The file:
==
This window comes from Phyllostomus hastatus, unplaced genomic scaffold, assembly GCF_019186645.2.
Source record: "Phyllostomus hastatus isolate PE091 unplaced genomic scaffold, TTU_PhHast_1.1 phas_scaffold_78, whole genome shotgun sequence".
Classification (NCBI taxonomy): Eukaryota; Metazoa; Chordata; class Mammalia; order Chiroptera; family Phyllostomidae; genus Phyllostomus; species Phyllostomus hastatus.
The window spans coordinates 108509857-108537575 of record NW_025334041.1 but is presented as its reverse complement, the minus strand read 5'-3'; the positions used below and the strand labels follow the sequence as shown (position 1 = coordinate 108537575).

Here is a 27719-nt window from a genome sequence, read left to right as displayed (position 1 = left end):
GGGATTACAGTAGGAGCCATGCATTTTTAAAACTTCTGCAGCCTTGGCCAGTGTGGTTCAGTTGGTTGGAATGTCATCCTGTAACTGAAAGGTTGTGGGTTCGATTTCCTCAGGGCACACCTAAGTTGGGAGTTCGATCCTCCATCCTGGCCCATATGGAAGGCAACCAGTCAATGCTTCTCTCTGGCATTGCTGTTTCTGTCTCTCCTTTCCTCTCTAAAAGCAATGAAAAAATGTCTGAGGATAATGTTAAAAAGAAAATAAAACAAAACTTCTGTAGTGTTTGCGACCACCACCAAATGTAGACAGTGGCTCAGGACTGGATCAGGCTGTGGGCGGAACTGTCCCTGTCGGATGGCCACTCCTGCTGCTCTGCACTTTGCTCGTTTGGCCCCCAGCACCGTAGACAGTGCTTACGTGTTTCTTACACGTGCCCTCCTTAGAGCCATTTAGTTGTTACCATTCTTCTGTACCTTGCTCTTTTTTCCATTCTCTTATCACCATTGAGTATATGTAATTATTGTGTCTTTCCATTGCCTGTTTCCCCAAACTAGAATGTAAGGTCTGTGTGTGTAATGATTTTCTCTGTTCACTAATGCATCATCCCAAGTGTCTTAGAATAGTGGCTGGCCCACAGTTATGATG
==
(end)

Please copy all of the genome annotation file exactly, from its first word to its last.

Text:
This window comes from Phyllostomus hastatus, unplaced genomic scaffold, assembly GCF_019186645.2.
Source record: "Phyllostomus hastatus isolate PE091 unplaced genomic scaffold, TTU_PhHast_1.1 phas_scaffold_78, whole genome shotgun sequence".
Classification (NCBI taxonomy): Eukaryota; Metazoa; Chordata; class Mammalia; order Chiroptera; family Phyllostomidae; genus Phyllostomus; species Phyllostomus hastatus.
The window spans coordinates 108509857-108537575 of record NW_025334041.1 but is presented as its reverse complement, the minus strand read 5'-3'; the positions used below and the strand labels follow the sequence as shown (position 1 = coordinate 108537575).

Here is a 27719-nt window from a genome sequence, read left to right as displayed (position 1 = left end):
GGGATTACAGTAGGAGCCATGCATTTTTAAAACTTCTGCAGCCTTGGCCAGTGTGGTTCAGTTGGTTGGAATGTCATCCTGTAACTGAAAGGTTGTGGGTTCGATTTCCTCAGGGCACACCTAAGTTGGGAGTTCGATCCTCCATCCTGGCCCATATGGAAGGCAACCAGTCAATGCTTCTCTCTGGCATTGCTGTTTCTGTCTCTCCTTTCCTCTCTAAAAGCAATGAAAAAATGTCTGAGGATAATGTTAAAAAGAAAATAAAACAAAACTTCTGTAGTGTTTGCGACCACCACCAAATGTAGACAGTGGCTCAGGACTGGATCAGGCTGTGGGCGGAACTGTCCCTGTCGGATGGCCACTCCTGCTGCTCTGCACTTTGCTCGTTTGGCCCCCAGCACCGTAGACAGTGCTTACGTGTTTCTTACACGTGCCCTCCTTAGAGCCATTTAGTTGTTACCATTCTTCTGTACCTTGCTCTTTTTTCCATTCTCTTATCACCATTGAGTATATGTAATTATTGTGTCTTTCCATTGCCTGTTTCCCCAAACTAGAATGTAAGGTCTGTGTGTGTAATGATTTTCTCTGTTCACTAATGCATCATCCCAAGTGTCTTAGAATAGTGGCTGGCCCACAGTTATGATG